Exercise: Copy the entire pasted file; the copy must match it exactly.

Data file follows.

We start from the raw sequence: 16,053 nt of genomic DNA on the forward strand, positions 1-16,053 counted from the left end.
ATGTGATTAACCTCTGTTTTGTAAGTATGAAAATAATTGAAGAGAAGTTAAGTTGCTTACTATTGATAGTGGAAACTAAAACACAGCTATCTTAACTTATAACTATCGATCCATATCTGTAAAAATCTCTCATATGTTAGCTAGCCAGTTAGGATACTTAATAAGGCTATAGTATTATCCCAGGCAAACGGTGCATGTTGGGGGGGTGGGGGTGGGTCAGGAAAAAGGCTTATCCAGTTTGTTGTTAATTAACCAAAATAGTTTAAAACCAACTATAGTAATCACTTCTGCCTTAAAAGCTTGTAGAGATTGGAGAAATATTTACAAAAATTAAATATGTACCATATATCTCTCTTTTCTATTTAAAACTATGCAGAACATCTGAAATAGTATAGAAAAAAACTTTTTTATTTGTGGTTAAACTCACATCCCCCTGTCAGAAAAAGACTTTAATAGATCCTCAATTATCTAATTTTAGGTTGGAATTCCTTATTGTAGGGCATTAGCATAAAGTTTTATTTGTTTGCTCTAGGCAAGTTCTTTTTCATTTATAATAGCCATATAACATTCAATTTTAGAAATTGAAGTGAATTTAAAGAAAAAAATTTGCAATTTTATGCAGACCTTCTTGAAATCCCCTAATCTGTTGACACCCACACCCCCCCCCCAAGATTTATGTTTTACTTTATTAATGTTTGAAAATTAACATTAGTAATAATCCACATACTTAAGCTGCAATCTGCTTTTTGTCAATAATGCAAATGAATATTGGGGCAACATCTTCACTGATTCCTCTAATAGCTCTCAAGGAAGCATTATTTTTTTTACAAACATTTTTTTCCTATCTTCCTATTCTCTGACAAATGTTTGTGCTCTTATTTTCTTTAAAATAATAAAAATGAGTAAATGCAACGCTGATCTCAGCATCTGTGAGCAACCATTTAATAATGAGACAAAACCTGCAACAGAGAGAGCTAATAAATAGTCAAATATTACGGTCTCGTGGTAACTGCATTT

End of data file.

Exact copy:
We start from the raw sequence: 16,053 nt of genomic DNA on the forward strand, positions 1-16,053 counted from the left end.
ATGTGATTAACCTCTGTTTTGTAAGTATGAAAATAATTGAAGAGAAGTTAAGTTGCTTACTATTGATAGTGGAAACTAAAACACAGCTATCTTAACTTATAACTATCGATCCATATCTGTAAAAATCTCTCATATGTTAGCTAGCCAGTTAGGATACTTAATAAGGCTATAGTATTATCCCAGGCAAACGGTGCATGTTGGGGGGGTGGGGGTGGGTCAGGAAAAAGGCTTATCCAGTTTGTTGTTAATTAACCAAAATAGTTTAAAACCAACTATAGTAATCACTTCTGCCTTAAAAGCTTGTAGAGATTGGAGAAATATTTACAAAAATTAAATATGTACCATATATCTCTCTTTTCTATTTAAAACTATGCAGAACATCTGAAATAGTATAGAAAAAAACTTTTTTATTTGTGGTTAAACTCACATCCCCCTGTCAGAAAAAGACTTTAATAGATCCTCAATTATCTAATTTTAGGTTGGAATTCCTTATTGTAGGGCATTAGCATAAAGTTTTATTTGTTTGCTCTAGGCAAGTTCTTTTTCATTTATAATAGCCATATAACATTCAATTTTAGAAATTGAAGTGAATTTAAAGAAAAAAATTTGCAATTTTATGCAGACCTTCTTGAAATCCCCTAATCTGTTGACACCCACACCCCCCCCCCAAGATTTATGTTTTACTTTATTAATGTTTGAAAATTAACATTAGTAATAATCCACATACTTAAGCTGCAATCTGCTTTTTGTCAATAATGCAAATGAATATTGGGGCAACATCTTCACTGATTCCTCTAATAGCTCTCAAGGAAGCATTATTTTTTTTACAAACATTTTTTTCCTATCTTCCTATTCTCTGACAAATGTTTGTGCTCTTATTTTCTTTAAAATAATAAAAATGAGTAAATGCAACGCTGATCTCAGCATCTGTGAGCAACCATTTAATAATGAGACAAAACCTGCAACAGAGAGAGCTAATAAATAGTCAAATATTACGGTCTCGTGGTAACTGCATTT